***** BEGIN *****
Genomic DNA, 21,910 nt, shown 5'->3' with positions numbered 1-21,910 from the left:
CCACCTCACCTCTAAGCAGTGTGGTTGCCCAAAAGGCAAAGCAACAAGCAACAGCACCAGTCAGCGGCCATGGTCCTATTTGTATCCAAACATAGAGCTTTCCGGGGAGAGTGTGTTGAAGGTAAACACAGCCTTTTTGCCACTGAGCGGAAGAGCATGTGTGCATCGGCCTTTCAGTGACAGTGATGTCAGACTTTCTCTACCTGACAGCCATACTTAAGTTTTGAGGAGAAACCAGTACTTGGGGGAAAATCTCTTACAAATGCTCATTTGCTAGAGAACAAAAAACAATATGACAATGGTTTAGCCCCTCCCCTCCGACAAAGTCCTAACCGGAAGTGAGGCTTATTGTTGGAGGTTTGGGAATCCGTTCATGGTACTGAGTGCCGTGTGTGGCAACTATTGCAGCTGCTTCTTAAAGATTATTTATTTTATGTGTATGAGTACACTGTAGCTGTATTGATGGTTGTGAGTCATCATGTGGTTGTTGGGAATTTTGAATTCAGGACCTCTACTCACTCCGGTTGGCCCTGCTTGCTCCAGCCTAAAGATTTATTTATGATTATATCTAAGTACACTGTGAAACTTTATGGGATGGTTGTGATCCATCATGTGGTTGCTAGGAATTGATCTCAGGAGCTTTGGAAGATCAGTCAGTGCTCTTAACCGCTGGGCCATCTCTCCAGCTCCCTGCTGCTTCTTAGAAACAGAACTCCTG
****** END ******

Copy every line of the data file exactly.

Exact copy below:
Genomic DNA, 21,910 nt, shown 5'->3' with positions numbered 1-21,910 from the left:
CCACCTCACCTCTAAGCAGTGTGGTTGCCCAAAAGGCAAAGCAACAAGCAACAGCACCAGTCAGCGGCCATGGTCCTATTTGTATCCAAACATAGAGCTTTCCGGGGAGAGTGTGTTGAAGGTAAACACAGCCTTTTTGCCACTGAGCGGAAGAGCATGTGTGCATCGGCCTTTCAGTGACAGTGATGTCAGACTTTCTCTACCTGACAGCCATACTTAAGTTTTGAGGAGAAACCAGTACTTGGGGGAAAATCTCTTACAAATGCTCATTTGCTAGAGAACAAAAAACAATATGACAATGGTTTAGCCCCTCCCCTCCGACAAAGTCCTAACCGGAAGTGAGGCTTATTGTTGGAGGTTTGGGAATCCGTTCATGGTACTGAGTGCCGTGTGTGGCAACTATTGCAGCTGCTTCTTAAAGATTATTTATTTTATGTGTATGAGTACACTGTAGCTGTATTGATGGTTGTGAGTCATCATGTGGTTGTTGGGAATTTTGAATTCAGGACCTCTACTCACTCCGGTTGGCCCTGCTTGCTCCAGCCTAAAGATTTATTTATGATTATATCTAAGTACACTGTGAAACTTTATGGGATGGTTGTGATCCATCATGTGGTTGCTAGGAATTGATCTCAGGAGCTTTGGAAGATCAGTCAGTGCTCTTAACCGCTGGGCCATCTCTCCAGCTCCCTGCTGCTTCTTAGAAACAGAACTCCTG